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"It's really important for the country to know the National Party has their best interests at heart and so we will be selecting a leader that we believe has the attributes and ability to lead our fantastic party for now and in the future."

Long-time MP Gerry Brownlee might also be an option for the deputy role, as is finance spokesman – and Bridges backer – Paul Goldsmith.

Current deputy, Nikki Kaye, is likely to be chairing tonight's meeting.

She would not be drawn on whether she would put herself forward for leader, or deputy leader, or who she'd support.

There is no script as to how tonight's meeting will run, but there is every chance a new leader will emerge tonight.

The doors leading in to the National offices in Parliament and the caucus room have been blocked by a National banner to restrict the view of National MPs entering into the room. Photo / Pool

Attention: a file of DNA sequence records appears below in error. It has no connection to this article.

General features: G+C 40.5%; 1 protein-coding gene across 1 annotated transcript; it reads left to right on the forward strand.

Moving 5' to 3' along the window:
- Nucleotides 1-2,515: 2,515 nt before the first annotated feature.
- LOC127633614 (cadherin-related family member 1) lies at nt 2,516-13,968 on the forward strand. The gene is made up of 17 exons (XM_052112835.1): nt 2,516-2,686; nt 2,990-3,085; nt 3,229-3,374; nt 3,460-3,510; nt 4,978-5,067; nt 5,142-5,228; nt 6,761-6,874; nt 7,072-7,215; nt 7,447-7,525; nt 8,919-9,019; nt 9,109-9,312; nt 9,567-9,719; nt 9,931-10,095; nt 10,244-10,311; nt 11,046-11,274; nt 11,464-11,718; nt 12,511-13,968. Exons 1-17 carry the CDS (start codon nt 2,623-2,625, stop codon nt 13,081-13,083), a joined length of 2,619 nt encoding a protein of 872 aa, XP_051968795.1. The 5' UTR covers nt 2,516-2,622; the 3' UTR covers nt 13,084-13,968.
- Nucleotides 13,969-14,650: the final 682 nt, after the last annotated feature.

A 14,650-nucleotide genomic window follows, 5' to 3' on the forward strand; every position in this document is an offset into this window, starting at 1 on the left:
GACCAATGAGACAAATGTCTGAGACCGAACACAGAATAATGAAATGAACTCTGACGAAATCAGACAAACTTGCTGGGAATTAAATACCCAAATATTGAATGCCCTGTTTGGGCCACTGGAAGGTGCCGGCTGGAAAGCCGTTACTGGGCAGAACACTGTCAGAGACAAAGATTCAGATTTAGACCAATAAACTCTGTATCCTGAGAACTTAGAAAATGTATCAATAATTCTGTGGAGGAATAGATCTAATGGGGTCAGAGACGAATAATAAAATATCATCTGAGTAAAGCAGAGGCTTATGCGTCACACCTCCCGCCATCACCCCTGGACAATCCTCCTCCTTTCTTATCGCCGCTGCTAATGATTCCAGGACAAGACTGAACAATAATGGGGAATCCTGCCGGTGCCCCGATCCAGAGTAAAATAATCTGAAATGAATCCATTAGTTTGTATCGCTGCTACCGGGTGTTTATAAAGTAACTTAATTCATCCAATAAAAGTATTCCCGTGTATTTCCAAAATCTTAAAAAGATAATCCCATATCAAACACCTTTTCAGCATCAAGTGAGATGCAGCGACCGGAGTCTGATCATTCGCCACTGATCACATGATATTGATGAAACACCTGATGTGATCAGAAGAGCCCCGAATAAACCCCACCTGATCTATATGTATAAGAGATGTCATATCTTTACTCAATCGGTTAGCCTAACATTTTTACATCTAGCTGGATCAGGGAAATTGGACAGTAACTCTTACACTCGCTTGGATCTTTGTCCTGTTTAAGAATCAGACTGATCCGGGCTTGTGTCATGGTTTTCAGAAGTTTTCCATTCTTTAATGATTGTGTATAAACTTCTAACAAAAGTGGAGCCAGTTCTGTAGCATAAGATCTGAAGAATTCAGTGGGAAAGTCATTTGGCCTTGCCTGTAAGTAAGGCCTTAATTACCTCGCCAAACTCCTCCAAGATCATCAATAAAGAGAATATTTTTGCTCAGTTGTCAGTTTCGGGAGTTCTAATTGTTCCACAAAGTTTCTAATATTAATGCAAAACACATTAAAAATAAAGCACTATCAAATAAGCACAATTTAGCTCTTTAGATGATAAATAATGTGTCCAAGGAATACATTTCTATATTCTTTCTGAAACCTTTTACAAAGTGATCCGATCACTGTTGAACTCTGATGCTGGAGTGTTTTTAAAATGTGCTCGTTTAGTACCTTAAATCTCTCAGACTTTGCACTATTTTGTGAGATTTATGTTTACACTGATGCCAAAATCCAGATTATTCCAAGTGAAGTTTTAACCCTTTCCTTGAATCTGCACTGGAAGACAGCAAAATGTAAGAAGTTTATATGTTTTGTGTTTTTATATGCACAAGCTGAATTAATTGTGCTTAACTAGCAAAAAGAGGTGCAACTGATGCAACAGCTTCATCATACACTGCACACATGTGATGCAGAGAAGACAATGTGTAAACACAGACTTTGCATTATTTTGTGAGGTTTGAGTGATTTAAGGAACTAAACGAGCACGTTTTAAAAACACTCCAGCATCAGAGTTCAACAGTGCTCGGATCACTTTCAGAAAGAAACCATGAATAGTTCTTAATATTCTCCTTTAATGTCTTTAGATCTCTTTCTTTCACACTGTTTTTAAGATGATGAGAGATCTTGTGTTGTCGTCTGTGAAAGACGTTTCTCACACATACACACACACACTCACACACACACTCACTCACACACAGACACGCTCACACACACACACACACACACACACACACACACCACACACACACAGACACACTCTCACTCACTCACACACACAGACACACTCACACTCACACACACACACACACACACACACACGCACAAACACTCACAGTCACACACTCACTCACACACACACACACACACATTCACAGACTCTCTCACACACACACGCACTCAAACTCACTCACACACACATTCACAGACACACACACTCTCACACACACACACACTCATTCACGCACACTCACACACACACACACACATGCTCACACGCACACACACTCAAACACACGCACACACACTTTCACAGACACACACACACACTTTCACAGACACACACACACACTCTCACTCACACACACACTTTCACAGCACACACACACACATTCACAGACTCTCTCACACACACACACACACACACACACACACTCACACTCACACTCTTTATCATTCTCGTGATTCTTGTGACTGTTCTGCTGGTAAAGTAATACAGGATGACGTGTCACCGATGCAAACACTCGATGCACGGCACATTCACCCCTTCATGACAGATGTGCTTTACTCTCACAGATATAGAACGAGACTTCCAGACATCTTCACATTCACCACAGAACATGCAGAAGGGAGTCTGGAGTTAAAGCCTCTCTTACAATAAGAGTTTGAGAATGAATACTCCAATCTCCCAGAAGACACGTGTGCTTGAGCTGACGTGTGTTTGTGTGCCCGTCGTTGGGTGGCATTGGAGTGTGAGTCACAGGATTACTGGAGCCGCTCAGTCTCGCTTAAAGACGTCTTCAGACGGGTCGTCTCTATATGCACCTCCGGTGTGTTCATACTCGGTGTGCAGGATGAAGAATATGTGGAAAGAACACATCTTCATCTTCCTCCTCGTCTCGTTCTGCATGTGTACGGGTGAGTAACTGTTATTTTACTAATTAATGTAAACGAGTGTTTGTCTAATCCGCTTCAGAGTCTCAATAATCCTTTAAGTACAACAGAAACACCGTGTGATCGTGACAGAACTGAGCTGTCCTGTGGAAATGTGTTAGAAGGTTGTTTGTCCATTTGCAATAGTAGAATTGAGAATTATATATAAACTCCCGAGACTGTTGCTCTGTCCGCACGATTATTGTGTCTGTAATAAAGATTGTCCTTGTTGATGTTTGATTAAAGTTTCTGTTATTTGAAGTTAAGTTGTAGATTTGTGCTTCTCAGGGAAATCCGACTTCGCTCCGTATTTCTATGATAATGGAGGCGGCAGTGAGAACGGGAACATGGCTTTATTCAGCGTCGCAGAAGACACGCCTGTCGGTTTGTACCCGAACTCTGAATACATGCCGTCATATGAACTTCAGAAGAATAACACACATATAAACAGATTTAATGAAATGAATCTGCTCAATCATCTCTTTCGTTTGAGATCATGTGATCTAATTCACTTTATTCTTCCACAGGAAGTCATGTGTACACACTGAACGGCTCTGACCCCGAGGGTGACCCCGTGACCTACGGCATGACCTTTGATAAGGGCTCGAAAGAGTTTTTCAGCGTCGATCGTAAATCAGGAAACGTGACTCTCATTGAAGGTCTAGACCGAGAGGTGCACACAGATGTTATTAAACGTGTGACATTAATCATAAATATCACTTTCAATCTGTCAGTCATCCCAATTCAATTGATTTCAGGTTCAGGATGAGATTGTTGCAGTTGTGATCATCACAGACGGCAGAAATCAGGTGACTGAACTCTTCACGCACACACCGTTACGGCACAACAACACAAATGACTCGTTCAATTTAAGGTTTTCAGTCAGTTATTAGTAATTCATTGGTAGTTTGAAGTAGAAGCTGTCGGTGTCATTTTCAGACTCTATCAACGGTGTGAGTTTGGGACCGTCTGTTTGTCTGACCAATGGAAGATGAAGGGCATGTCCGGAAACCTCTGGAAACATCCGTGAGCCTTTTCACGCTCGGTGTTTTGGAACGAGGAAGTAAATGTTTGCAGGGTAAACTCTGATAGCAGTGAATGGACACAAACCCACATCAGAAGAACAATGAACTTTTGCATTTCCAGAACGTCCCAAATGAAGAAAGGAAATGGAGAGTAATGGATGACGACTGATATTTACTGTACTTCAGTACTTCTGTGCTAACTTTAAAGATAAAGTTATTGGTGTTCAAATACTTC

The doors leading in to the National offices in Parliament and the caucus room have been blocked by a National banner to restrict the view of National MPs entering into the room. Photo / Pool

Speaking to reporters on the way into Parliament this morning, Mitchell said tonight's caucus meeting was about deciding on a process to follow.

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Todd Muller was gifted a korowai to wear at his maiden speech in Parliament in 2014 by members of the Pirirakau hapu from Te Puna. Photo / Supplied
Todd Muller was gifted a korowai to wear at his maiden speech in Parliament in 2014 by members of the Pirirakau hapu from Te Puna. Photo / Supplied

"There may be an outcome tonight, there may be one tomorrow – we will have to wait and see."

This morning, Muller announced he was stepping down as National leader – a position he has held for less than 60 days.

"The role has taken a heavy toll on me personally, and on my family, and this has become untenable from a health perspective."